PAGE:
Teaching the classics

Sunday’s Dallas Morning News had a great Point/Counterpoint style debate about whether high school literature classes should stop teaching the classics in favor of books which modern students find more interesting and easy to understand. The snore factor is high, argued teacher Will Okun, when he attempts to discuss The Scarlet Letter, The Old Man and the Sea, or anything by Dickens. On the other hand, when he permits them to read books they like with characters they can relate to and language they can decipher, "the students are actually vying for the privilege to read in class," their discussions are "dynamic," and their writings are "thoughtful." He suggests that focusing exclusively on the classics actually turns young people away from reading.

Shelly Venable, playing Jane Curtain to his Dan Akroyd, insists that "teenagers need to be challenged to identify with characters who are not like them." It is the very act of reading about people and places they can’t relate to, she says, that "broadens their perspectives and prepares them for a future."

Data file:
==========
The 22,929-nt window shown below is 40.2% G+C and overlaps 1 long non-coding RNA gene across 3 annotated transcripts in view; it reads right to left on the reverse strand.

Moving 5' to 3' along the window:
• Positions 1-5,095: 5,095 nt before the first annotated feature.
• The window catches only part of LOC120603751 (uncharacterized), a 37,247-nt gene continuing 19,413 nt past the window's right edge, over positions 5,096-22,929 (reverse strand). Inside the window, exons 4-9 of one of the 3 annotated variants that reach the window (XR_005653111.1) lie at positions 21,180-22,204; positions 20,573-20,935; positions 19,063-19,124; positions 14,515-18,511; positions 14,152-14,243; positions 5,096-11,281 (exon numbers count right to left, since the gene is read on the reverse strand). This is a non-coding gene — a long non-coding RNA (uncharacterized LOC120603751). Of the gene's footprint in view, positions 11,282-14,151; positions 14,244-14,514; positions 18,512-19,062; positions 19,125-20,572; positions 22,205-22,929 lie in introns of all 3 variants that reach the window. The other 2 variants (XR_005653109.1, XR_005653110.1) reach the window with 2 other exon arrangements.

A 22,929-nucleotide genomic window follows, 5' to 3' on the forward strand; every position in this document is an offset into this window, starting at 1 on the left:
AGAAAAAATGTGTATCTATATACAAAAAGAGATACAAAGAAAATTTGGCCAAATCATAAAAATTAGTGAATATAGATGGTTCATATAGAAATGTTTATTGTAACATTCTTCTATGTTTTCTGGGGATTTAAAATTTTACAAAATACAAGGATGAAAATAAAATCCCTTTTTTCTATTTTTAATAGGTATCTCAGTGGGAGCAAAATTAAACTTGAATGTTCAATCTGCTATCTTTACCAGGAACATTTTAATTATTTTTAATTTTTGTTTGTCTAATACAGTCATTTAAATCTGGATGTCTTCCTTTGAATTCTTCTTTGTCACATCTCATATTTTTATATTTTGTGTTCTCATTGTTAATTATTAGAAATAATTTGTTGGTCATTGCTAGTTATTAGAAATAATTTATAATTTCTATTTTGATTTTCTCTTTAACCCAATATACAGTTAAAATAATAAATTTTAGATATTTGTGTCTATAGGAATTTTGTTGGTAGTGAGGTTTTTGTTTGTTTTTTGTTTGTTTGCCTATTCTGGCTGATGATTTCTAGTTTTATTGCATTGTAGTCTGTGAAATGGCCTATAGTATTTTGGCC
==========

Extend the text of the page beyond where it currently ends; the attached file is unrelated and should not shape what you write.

Both are correct when the stress that our kids are not reading enough great literature. A study by the National Endowment for the Arts (NEA) cites a dramatic decline in reading by young adults over the past twelve years, due in part to the growth of digital media, such as computers and ipods, competing for their attention.

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So what will make our kids take off their headphones? Even my literature-loving book club finds it painful to persevere through dull and difficult stories. It’s an admirable goal to share classic literature, but if the result is students who don’t read, we haven’t accomplished anything. If the goal is to share a love of reading, then assigning popular books that capture their imagination makes more sense. There are no studies that say kids can only learn if the writer is long dead and buried.

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